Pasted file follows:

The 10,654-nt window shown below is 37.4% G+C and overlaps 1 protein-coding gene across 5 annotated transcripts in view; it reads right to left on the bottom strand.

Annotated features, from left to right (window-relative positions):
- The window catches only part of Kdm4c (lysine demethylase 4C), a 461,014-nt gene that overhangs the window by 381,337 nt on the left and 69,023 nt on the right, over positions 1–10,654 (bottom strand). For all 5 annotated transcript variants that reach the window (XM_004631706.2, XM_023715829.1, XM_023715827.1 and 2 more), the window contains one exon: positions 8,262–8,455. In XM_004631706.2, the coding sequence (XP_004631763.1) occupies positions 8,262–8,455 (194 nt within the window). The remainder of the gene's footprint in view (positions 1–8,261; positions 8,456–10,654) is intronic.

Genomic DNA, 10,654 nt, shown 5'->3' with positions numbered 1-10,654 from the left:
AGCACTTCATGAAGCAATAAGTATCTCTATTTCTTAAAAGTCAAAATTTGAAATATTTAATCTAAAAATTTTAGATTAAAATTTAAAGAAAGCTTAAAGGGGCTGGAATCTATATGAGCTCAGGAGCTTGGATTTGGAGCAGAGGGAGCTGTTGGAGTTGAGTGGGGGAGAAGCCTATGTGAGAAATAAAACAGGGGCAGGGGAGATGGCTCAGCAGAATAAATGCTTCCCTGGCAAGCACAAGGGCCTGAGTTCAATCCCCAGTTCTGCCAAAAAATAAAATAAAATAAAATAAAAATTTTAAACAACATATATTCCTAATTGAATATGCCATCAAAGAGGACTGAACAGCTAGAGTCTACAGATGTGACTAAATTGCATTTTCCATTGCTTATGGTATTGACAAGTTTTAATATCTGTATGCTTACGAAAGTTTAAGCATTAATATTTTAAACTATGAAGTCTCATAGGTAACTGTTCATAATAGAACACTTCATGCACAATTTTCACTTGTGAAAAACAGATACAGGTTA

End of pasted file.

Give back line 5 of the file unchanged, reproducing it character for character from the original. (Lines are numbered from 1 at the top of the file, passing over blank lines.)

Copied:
AGCACTTCATGAAGCAATAAGTATCTCTATTTCTTAAAAGTCAAAATTTGAAATATTTAATCTAAAAATTTTAGATTAAAATTTAAAGAAAGCTTAAAGGGGCTGGAATCTATATGAGCTCAGGAGCTTGGATTTGGAGCAGAGGGAGCTGTTGGAGTTGAGTGGGGGAGAAGCCTATGTGAGAAATAAAACAGGGGCAGGGGAGATGGCTCAGCAGAATAAATGCTTCCCTGGCAAGCACAAGGGCCTGAGTTCAATCCCCAGTTCTGCCAAAAAATAAAATAAAATAAAATAAAAATTTTAAACAACATATATTCCTAATTGAATATGCCATCAAAGAGGACTGAACAGCTAGAGTCTACAGATGTGACTAAATTGCATTTTCCATTGCTTATGGTATTGACAAGTTTTAATATCTGTATGCTTACGAAAGTTTAAGCATTAATATTTTAAACTATGAAGTCTCATAGGTAACTGTTCATAATAGAACACTTCATGCACAATTTTCACTTGTGAAAAACAGATACAGGTTA